For the last hundred years, McIntyre notes, scientists have been amassing ever-more-convincing evidence that human behavior and mental illness “were rooted in the brain’s cellular processes and interactions. Drugs, therapeutic or otherwise, exert their effects by activating or suppressing those neural processes.”
CU-Boulder was and continues to be an important hub of neuroscientific research. While scholars dating back to the Greeks had asked the right questions about human behavior, McIntyre says, the ability to identify the answers has broadened exponentially with technological innovations, which have engendered more questions.
For the research industry, the ability to transform large volumes of data (typically in excess of 100,000 pages, but now digital) into a compelling story and conclusion is a valuable commodity.
The reams of data cover medicinal chemistry, pharmacology, toxicology, multiple clinical trials, statistics and manufacturing details.
“I discovered I had the ability to review data from multiple disciplines that other people had developed and distill it to its essence and integrate that across disciplines,” McIntyre says. “And if you can do that, you can be successful in the pharmaceutical industry.”
He also learned that he had a knack for negotiating with the FDA and other countries’ regulatory agencies. “Most scientists do not like negotiating, even when they think their own hypotheses and conclusions are correct. You have to be very confident to say to government physicians, politely, ‘I understand your position, but I think you’re mistaken, and here’s why.’”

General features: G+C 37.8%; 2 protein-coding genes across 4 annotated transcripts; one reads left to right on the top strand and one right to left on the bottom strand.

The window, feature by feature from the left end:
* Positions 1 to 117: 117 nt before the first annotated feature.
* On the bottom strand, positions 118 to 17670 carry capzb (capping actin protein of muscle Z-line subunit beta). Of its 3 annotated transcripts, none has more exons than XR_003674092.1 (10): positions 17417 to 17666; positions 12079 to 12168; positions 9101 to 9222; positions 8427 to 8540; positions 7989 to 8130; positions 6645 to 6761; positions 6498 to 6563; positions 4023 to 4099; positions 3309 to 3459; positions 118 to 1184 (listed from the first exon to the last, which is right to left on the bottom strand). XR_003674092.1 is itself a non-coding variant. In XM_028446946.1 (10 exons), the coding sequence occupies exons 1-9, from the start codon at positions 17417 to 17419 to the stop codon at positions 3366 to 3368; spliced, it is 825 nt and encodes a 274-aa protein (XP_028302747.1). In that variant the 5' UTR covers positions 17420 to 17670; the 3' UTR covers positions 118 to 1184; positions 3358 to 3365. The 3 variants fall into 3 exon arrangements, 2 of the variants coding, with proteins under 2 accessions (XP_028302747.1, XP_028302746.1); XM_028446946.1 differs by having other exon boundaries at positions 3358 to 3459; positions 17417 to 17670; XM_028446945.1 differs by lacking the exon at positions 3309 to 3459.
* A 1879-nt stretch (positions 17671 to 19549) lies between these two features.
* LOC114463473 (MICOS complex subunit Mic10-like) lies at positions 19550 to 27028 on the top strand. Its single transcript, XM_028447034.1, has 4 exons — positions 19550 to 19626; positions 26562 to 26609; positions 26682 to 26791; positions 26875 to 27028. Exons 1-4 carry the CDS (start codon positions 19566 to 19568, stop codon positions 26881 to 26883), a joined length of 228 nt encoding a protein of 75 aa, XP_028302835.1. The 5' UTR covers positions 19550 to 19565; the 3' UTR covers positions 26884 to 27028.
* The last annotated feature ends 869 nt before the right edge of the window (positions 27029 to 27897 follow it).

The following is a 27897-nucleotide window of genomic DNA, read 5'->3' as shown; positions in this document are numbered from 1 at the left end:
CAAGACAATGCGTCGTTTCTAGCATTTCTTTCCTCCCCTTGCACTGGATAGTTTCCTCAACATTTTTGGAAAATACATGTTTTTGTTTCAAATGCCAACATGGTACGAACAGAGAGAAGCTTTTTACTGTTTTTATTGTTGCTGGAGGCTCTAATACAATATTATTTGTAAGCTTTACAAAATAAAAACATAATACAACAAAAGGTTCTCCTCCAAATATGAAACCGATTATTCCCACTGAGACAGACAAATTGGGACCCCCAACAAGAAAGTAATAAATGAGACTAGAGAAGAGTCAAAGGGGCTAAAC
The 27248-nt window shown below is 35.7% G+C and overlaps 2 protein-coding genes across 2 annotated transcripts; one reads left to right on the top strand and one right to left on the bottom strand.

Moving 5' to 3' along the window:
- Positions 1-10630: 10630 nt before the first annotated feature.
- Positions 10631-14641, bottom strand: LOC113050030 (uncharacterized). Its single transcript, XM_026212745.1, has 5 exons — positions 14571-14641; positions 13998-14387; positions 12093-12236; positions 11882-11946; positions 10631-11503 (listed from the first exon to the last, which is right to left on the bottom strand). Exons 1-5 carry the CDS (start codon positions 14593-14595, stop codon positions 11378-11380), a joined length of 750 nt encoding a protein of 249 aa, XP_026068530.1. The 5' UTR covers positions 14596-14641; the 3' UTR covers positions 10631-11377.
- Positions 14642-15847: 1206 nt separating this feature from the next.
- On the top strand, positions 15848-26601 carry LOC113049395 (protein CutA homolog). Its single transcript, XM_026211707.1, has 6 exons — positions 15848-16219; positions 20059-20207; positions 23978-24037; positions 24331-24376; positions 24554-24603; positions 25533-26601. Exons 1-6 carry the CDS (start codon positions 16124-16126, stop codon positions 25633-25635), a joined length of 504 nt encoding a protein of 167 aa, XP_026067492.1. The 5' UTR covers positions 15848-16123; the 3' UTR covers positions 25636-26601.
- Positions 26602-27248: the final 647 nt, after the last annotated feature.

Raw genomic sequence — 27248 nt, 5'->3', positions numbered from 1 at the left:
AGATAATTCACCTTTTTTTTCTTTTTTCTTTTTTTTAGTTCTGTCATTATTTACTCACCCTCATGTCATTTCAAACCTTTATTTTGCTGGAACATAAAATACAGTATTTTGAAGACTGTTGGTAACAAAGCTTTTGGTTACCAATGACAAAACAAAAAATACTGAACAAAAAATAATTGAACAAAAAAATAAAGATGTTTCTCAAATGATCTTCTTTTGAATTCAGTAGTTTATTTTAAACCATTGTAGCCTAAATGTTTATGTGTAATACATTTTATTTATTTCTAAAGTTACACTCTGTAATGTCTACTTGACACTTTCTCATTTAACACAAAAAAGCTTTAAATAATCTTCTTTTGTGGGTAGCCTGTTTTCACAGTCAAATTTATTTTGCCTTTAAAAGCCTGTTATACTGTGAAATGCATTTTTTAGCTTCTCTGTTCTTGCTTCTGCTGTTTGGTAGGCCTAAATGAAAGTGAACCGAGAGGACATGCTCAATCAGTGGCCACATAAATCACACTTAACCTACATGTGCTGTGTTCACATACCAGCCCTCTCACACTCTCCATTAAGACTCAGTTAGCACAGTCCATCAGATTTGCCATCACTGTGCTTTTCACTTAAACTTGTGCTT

He describes himself as having been “very liberal” while at CU-Boulder, but says that, as predicted by Winston Churchill, “I have become more conservative through the years.”
“I also realized that I had neglected a certain portion of my education. So during my frequent travel, I started studying the classics and the history of man’s efforts to govern, especially that which influenced America’s founding fathers. And of course working for and with the government for 30 years (his wife, Bertha, worked in the U.S. Senate) provides a much different perspective.”
He characterized the efforts as encouraging “a more balanced menu of options in Boulder.”
“What my wife and I want to do is say to students is that just as it is important to be exposed to other cultures and ideas, it’s equally important to be exposed to the great works of Western civilization and to actively debate those ‘ancient ideas’ vs. those holding sway today.
“Obviously, America makes many mistakes, and other countries do many things correctly, but there’s something quite unique about the evolution of Western civilization and its manifestation in America that has engendered and facilitated this idea of self-governance under written law as opposed to under a ruling class.”
To learn about how to help the University of Colorado through your estate planning, please contact Katy Herbert Kotlarczyk at 303-541-1205 or Katy.Kotlarczyk@cu.edu. For more information about the Center for Western Civilization and the Conservative Thought and Policy program, please contact Kimberly Bowman at 303-541-1446 or via email at email@example.com
Clint Talbott is director of communications and external relations for the College of Arts and Sciences and editor of the College of Arts and Sciences Magazine.